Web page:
“There is something especially evil — there is something especially unspeakable about the murder of a child,” said Prince George’s State’s Attorney Angela Alsobrooks. “How unnatural — how unnatural and how rare it is.”
Phillips, a married, undercover vice officer, “betrayed the trust of the community that he served and disgraced the proud profession that he represented,” said Circuit Court Judge Sheila R. Tillerson Adams.
The sentence stemmed from Phillips’
for the May 2011 murders, which Alsobrooks said provoked more expressions of outrage from residents than any case in her memory.
Even Friday, emotions ran so raw that a half-dozen armor-jacketed police officers reinforced bailiffs to provide security at the Upper Marlboro courtroom.
Prosecutors said that Phillips, who had been scheduled to provide a DNA sample to determine whether he was Jaylin’s father, met Wright at a park, shot her in the head and dumped her body in the woods because he did not want to acknowledge the child or pay child support. He then abandoned Jaylin, who was found three days later still belted in the car seat of Wright’s sport-utility vehicle. Police said its temperature had reached 125 degrees.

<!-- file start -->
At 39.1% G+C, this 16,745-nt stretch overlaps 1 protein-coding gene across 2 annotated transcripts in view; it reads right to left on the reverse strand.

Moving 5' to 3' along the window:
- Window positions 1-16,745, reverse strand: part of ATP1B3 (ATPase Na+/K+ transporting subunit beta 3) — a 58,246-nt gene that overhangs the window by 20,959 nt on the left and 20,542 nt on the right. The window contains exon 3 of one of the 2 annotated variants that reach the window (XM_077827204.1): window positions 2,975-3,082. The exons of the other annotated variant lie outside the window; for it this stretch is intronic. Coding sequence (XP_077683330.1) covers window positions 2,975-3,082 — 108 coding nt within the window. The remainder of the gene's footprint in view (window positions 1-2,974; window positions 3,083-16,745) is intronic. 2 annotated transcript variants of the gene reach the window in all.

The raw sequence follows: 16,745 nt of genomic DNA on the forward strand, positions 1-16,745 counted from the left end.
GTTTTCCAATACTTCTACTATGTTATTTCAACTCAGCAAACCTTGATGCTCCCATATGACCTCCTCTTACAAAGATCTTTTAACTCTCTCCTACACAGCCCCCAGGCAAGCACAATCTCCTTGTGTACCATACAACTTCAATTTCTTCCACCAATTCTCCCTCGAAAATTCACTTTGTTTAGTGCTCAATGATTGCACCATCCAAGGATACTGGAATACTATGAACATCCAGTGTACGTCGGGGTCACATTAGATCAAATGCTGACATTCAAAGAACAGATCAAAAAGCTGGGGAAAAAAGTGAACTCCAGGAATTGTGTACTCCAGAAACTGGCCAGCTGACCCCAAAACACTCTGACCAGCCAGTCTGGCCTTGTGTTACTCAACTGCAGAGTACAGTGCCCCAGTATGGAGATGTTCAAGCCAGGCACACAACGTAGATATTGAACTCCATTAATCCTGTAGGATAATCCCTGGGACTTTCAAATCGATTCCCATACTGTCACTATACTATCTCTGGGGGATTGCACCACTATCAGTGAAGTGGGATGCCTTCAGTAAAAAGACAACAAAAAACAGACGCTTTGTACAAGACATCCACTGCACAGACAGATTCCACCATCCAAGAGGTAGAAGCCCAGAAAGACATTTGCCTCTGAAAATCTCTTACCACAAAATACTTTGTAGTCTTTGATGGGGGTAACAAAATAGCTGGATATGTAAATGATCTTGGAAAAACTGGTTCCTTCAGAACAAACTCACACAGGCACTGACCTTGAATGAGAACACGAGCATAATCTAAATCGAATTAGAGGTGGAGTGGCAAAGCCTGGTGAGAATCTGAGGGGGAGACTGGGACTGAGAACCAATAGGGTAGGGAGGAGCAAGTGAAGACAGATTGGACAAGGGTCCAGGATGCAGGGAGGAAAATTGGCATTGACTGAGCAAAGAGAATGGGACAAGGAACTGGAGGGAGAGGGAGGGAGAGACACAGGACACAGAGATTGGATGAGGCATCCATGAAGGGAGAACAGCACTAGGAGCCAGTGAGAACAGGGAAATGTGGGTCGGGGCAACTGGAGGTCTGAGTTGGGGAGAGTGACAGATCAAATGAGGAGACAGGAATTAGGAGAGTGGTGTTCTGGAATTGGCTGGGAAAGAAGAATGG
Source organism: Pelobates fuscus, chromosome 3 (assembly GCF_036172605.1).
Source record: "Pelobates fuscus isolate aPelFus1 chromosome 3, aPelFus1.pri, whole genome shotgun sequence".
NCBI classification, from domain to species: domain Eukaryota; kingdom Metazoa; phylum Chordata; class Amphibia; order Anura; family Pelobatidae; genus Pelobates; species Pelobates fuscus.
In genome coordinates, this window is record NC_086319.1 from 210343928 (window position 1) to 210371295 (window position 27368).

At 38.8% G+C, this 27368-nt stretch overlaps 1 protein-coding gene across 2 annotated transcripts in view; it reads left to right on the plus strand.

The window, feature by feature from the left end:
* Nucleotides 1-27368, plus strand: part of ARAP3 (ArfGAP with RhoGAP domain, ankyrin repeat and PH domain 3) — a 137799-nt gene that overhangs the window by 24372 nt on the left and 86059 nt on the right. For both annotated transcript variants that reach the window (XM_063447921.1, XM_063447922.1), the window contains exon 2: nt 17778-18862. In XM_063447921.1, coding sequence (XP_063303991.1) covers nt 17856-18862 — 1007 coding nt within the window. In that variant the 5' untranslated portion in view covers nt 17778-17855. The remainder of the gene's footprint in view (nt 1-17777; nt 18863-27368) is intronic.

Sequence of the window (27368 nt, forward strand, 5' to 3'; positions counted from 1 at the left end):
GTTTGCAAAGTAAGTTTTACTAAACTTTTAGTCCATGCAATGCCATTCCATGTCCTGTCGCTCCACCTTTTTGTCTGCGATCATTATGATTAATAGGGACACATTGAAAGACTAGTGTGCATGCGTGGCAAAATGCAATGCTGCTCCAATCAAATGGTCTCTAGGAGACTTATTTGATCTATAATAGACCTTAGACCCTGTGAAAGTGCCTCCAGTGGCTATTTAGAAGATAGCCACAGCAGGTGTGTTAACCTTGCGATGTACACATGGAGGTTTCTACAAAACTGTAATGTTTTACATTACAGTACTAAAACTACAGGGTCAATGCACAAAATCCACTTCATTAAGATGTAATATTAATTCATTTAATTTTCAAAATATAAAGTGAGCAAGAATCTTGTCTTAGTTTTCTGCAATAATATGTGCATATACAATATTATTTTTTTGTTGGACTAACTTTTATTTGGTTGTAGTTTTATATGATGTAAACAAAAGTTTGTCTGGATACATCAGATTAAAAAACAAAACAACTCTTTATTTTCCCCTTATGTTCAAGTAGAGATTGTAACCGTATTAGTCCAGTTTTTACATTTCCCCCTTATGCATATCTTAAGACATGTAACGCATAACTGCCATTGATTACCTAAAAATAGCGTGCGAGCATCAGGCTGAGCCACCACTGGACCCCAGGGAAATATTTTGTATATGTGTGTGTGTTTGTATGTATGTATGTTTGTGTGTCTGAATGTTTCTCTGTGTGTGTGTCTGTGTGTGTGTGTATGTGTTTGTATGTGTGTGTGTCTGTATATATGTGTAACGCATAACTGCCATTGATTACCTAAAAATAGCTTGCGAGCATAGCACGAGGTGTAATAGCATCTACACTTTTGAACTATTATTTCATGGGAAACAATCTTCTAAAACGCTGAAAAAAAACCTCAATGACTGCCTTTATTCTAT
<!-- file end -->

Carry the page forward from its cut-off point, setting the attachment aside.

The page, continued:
Alsobrooks, who tried the case herself, said that as the mother of a 7-year-old, “I think this was something that was emotional for all of us.”
In a statement read to the court by a relative, Wright’s mother, Wyvette Wright, 39, described the agony of losing a daughter and granddaughter, left “in the woods like trash.”
“I can’t get what happened to them out of my head,” she wrote. “I cry day and night.”
Wynetta Wright’s father, Everett Tucker, 41, told reporters outside the courthouse: “The baby can rest in peace now that justice has been served. That’s all I can say. I’m sorry.”
Phillips’s defense attorney, Brian Denton, said that because his client pleaded not guilty, he could offer no “explanation for what would otherwise be inexplicable.”
He said Phillips was raised without a father, and that his imprisonment would leave behind a wife and a young child.
“I recognize in the face of this crime that may pale,” Denton added.
The reading of Phillips’s sentence drew a whispered “Yes” and a thumbs-up from a woman seated behind the prosecution, where dozens of Wynetta Wright’s family members and supporters sat.
The foreman of the jury that convicted Phillips of two counts each of first- and second-degree murder, a weapons charge and child abuse also was in the courtroom.
“Yes, it hit me very deep,” said Eric Mason, 47, a father and a grandfather. “I felt compelled to see it through.”
Phillips sat silently as the sentence was read, then was asked if he understood his punishment and the time he had to appeal.
“Yes, ma’am, I do,” Phillips said.
Then, without turning around, his hands were re-cuffed behind his back and he was escorted from the courtroom.